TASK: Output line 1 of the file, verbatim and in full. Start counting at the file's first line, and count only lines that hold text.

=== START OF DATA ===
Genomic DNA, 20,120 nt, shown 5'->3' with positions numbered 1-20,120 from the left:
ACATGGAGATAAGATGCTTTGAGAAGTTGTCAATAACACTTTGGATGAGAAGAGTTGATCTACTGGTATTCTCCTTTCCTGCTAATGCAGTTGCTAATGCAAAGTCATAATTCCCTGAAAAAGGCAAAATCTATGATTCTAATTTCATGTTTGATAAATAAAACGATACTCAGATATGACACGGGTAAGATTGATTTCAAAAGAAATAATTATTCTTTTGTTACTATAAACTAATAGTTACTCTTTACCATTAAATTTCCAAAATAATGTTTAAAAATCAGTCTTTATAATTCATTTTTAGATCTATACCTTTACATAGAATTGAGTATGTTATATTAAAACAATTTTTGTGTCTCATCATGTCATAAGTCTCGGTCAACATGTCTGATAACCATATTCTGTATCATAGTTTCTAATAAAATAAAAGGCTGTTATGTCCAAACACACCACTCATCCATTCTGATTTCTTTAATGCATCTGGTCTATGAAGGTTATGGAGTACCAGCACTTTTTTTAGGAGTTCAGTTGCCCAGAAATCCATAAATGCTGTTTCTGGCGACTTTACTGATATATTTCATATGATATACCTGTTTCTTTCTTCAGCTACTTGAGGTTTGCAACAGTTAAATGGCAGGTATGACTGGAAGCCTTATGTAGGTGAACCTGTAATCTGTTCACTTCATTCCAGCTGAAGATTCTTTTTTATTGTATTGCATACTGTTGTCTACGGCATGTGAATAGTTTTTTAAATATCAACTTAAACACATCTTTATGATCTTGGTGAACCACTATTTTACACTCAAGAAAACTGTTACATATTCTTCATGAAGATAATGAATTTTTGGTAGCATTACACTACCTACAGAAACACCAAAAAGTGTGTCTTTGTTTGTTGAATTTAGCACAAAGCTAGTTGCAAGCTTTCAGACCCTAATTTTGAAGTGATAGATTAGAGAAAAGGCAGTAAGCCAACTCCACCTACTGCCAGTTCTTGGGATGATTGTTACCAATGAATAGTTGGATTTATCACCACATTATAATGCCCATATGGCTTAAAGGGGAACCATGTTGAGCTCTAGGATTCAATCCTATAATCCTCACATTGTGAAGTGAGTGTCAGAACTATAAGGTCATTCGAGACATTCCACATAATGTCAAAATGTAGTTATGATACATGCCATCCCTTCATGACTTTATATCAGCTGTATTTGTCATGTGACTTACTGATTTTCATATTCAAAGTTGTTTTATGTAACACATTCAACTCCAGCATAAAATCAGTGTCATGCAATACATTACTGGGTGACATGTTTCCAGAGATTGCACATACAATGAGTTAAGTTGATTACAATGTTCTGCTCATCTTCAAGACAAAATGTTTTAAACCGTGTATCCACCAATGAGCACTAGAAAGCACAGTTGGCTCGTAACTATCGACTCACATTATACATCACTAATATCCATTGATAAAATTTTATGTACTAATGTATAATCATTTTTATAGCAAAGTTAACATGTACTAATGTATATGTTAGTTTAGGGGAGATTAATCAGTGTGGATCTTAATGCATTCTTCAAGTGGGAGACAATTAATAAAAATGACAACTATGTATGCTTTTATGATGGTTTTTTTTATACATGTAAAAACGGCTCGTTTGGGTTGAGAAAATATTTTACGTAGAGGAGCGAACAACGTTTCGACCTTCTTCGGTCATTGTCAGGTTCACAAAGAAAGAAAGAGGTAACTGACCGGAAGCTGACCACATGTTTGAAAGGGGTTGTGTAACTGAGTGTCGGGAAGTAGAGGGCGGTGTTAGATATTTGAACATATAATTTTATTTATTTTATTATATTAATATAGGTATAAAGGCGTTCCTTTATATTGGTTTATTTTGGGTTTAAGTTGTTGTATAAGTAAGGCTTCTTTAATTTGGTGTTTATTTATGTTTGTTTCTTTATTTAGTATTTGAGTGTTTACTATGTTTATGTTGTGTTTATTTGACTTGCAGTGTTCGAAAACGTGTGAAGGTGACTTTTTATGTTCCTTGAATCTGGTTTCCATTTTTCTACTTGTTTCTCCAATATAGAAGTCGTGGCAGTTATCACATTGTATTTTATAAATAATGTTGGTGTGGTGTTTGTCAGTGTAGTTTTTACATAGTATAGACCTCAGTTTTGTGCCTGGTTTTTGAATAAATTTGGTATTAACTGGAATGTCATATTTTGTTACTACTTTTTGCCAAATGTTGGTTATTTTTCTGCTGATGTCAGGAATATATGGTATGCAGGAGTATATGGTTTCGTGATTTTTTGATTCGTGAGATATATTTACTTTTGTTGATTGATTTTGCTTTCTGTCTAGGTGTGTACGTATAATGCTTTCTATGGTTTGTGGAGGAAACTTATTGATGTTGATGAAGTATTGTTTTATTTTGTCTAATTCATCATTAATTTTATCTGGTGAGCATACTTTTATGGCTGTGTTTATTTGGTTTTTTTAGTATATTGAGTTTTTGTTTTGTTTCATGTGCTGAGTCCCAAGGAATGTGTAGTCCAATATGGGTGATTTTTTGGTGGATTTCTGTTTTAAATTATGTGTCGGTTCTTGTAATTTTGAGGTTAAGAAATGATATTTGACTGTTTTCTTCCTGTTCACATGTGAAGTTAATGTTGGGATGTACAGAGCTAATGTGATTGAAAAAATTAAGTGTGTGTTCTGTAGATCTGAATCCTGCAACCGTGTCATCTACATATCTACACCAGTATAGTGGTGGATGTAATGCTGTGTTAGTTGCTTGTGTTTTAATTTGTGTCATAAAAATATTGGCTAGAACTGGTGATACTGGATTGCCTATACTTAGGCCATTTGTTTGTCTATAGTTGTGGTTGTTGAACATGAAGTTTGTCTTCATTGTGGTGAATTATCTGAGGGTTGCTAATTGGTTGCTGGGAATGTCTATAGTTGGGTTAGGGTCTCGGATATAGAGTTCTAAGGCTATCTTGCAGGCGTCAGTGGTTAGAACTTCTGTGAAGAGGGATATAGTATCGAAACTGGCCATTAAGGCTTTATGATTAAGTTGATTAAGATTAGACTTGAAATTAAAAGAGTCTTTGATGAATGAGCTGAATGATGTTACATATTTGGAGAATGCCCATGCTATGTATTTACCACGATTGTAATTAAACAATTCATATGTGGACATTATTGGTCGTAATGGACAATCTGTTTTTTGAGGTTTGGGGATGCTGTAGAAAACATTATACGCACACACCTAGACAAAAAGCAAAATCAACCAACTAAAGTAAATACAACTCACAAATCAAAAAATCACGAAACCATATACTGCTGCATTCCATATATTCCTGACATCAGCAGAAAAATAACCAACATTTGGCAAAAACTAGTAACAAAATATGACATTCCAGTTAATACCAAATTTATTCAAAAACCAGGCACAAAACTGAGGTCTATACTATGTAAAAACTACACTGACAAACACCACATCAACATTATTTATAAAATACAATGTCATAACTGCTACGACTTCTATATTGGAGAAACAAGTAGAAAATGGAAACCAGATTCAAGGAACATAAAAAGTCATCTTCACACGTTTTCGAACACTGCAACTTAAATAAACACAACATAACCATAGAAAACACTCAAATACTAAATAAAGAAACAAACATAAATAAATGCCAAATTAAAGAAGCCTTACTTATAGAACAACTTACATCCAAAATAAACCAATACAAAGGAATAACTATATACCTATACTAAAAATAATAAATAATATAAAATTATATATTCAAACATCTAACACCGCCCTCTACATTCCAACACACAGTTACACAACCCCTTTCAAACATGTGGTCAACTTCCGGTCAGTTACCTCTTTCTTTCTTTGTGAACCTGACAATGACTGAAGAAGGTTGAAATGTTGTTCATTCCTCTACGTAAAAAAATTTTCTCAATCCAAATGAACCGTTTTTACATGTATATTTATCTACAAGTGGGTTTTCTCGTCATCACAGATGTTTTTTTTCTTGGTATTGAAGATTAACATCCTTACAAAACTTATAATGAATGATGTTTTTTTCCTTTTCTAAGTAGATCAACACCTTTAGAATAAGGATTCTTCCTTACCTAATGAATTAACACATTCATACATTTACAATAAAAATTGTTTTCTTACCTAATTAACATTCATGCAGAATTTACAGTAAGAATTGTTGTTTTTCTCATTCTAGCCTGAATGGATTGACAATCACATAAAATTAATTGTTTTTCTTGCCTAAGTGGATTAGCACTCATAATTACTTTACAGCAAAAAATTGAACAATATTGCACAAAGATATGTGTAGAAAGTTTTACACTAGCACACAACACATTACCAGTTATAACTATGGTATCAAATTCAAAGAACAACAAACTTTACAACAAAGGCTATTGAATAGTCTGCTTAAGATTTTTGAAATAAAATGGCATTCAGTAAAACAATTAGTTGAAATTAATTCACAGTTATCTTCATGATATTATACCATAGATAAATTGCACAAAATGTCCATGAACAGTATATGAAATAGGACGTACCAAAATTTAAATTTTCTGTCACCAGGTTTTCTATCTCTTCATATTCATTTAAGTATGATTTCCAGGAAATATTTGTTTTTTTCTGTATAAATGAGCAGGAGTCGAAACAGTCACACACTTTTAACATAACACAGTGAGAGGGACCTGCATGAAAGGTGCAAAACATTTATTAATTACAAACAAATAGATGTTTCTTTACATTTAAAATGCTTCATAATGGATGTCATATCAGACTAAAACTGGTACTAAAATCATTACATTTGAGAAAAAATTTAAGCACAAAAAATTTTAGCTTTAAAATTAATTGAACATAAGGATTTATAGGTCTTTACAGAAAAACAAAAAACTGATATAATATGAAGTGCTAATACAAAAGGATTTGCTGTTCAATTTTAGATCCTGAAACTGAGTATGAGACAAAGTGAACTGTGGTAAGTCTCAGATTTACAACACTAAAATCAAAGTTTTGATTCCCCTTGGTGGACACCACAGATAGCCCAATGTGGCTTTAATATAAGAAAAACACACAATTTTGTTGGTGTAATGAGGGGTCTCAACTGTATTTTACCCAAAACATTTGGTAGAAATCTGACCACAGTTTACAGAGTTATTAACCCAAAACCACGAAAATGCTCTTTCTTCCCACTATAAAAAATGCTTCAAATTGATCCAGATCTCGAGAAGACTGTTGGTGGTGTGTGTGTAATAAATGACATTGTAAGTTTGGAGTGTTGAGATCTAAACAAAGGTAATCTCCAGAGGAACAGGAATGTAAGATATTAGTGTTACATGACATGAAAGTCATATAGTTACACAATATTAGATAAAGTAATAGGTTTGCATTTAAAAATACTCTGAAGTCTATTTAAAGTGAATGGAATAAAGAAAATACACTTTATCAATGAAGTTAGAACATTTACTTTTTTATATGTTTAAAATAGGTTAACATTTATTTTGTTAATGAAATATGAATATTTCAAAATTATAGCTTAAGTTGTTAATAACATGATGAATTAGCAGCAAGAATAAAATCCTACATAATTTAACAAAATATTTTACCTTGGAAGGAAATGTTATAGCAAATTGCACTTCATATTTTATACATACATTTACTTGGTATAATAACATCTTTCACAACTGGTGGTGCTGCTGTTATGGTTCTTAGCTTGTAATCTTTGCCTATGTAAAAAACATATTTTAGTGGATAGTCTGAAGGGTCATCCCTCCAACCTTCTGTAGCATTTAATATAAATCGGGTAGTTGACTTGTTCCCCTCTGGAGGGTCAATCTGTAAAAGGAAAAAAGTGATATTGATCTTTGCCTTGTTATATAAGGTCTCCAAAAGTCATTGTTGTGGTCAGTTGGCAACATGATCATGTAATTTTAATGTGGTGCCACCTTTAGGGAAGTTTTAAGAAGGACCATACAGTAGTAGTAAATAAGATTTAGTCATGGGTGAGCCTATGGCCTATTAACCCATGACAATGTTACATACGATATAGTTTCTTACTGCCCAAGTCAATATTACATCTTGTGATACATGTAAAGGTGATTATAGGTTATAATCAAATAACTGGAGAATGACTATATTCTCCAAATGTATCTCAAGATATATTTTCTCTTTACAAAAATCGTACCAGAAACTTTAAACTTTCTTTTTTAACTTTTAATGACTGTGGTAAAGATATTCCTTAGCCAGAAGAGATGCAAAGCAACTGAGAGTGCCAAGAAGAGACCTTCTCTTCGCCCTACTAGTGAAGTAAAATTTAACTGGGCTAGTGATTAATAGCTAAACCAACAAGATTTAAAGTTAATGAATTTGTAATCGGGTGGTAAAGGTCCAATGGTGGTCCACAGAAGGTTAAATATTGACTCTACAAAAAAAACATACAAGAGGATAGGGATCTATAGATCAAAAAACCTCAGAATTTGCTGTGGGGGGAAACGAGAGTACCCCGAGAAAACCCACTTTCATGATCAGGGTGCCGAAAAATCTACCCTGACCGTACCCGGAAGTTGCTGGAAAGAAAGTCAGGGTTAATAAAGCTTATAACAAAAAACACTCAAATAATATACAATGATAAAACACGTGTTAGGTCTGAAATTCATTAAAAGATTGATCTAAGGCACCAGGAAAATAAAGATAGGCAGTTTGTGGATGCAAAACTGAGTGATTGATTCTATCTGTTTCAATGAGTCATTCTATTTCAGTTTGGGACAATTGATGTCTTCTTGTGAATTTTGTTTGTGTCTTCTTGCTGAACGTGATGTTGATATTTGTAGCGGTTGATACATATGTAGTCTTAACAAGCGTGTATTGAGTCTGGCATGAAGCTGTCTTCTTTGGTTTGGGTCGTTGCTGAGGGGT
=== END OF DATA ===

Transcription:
Genomic DNA, 20,120 nt, shown 5'->3' with positions numbered 1-20,120 from the left: